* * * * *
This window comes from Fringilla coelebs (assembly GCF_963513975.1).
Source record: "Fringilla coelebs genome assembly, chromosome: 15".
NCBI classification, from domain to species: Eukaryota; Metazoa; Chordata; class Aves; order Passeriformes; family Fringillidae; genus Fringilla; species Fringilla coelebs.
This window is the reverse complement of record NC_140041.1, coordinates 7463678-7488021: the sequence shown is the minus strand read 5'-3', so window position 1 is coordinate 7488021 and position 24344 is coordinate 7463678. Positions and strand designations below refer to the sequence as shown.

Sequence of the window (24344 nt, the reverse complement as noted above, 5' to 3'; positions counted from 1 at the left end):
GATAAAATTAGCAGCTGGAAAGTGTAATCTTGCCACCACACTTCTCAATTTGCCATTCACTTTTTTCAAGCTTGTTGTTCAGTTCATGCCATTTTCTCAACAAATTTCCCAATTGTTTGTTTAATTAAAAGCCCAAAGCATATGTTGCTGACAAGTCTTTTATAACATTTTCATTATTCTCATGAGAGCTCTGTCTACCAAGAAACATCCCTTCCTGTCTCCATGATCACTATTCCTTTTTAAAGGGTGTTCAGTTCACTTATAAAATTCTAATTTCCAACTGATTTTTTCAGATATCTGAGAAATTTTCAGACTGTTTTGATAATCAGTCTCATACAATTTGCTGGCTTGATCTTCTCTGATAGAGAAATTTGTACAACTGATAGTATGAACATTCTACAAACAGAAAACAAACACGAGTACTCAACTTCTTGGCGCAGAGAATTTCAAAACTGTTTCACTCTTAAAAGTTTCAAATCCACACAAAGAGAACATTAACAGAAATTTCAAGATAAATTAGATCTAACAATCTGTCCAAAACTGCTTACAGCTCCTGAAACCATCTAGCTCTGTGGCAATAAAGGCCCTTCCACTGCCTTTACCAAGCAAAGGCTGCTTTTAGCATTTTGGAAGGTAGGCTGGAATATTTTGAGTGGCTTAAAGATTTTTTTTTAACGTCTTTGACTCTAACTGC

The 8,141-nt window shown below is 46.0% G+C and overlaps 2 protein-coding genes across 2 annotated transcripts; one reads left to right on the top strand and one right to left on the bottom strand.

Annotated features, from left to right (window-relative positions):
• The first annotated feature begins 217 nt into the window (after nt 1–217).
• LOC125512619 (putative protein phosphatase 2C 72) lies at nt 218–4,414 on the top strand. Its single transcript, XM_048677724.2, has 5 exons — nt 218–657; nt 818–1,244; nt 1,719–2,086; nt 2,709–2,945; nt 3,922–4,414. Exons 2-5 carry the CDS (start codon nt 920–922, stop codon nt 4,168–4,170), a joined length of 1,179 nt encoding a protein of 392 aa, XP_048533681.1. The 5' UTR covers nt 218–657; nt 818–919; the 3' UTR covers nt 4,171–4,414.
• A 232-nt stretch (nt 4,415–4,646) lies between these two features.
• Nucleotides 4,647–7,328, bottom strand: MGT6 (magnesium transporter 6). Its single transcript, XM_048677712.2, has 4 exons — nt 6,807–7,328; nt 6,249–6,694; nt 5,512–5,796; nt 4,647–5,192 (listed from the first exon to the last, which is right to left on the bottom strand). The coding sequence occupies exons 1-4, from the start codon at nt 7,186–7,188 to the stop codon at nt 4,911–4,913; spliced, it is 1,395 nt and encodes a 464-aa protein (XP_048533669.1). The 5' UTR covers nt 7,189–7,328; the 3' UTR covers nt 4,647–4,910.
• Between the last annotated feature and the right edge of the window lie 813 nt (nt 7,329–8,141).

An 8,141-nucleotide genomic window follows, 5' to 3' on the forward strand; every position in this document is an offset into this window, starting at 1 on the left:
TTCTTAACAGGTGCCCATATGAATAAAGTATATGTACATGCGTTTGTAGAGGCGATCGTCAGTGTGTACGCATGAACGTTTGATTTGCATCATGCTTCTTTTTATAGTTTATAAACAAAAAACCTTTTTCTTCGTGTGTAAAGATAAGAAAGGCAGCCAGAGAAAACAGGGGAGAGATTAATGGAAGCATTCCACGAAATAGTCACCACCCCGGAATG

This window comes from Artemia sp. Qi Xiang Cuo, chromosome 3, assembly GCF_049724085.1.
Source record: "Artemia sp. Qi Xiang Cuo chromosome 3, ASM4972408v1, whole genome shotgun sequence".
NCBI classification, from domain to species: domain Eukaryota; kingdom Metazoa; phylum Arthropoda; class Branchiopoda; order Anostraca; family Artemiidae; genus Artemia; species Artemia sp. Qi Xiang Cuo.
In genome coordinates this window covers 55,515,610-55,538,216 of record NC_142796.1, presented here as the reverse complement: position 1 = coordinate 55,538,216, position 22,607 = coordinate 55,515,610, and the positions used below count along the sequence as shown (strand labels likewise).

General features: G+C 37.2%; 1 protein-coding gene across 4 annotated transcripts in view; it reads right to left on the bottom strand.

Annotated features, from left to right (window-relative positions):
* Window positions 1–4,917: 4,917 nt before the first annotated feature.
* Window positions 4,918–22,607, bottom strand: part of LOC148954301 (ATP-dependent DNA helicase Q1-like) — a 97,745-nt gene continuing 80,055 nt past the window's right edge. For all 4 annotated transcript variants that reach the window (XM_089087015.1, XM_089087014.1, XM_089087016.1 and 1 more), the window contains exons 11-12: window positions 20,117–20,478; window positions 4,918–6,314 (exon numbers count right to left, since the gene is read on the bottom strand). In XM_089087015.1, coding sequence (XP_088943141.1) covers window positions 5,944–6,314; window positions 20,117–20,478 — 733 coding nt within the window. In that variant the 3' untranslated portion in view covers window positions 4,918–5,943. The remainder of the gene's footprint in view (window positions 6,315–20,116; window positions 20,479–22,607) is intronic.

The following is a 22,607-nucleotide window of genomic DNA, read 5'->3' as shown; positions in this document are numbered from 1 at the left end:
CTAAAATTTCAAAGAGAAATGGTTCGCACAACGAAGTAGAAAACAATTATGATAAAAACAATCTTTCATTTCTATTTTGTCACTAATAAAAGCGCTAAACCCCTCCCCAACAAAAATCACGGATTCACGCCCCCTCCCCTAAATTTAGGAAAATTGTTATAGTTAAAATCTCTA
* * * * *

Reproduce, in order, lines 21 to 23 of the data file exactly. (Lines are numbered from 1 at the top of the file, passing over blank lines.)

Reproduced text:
Annotated features, from left to right (window-relative positions):
* Window positions 1–4,917: 4,917 nt before the first annotated feature.
* Window positions 4,918–22,607, bottom strand: part of LOC148954301 (ATP-dependent DNA helicase Q1-like) — a 97,745-nt gene continuing 80,055 nt past the window's right edge. For all 4 annotated transcript variants that reach the window (XM_089087015.1, XM_089087014.1, XM_089087016.1 and 1 more), the window contains exons 11-12: window positions 20,117–20,478; window positions 4,918–6,314 (exon numbers count right to left, since the gene is read on the bottom strand). In XM_089087015.1, coding sequence (XP_088943141.1) covers window positions 5,944–6,314; window positions 20,117–20,478 — 733 coding nt within the window. In that variant the 3' untranslated portion in view covers window positions 4,918–5,943. The remainder of the gene's footprint in view (window positions 6,315–20,116; window positions 20,479–22,607) is intronic.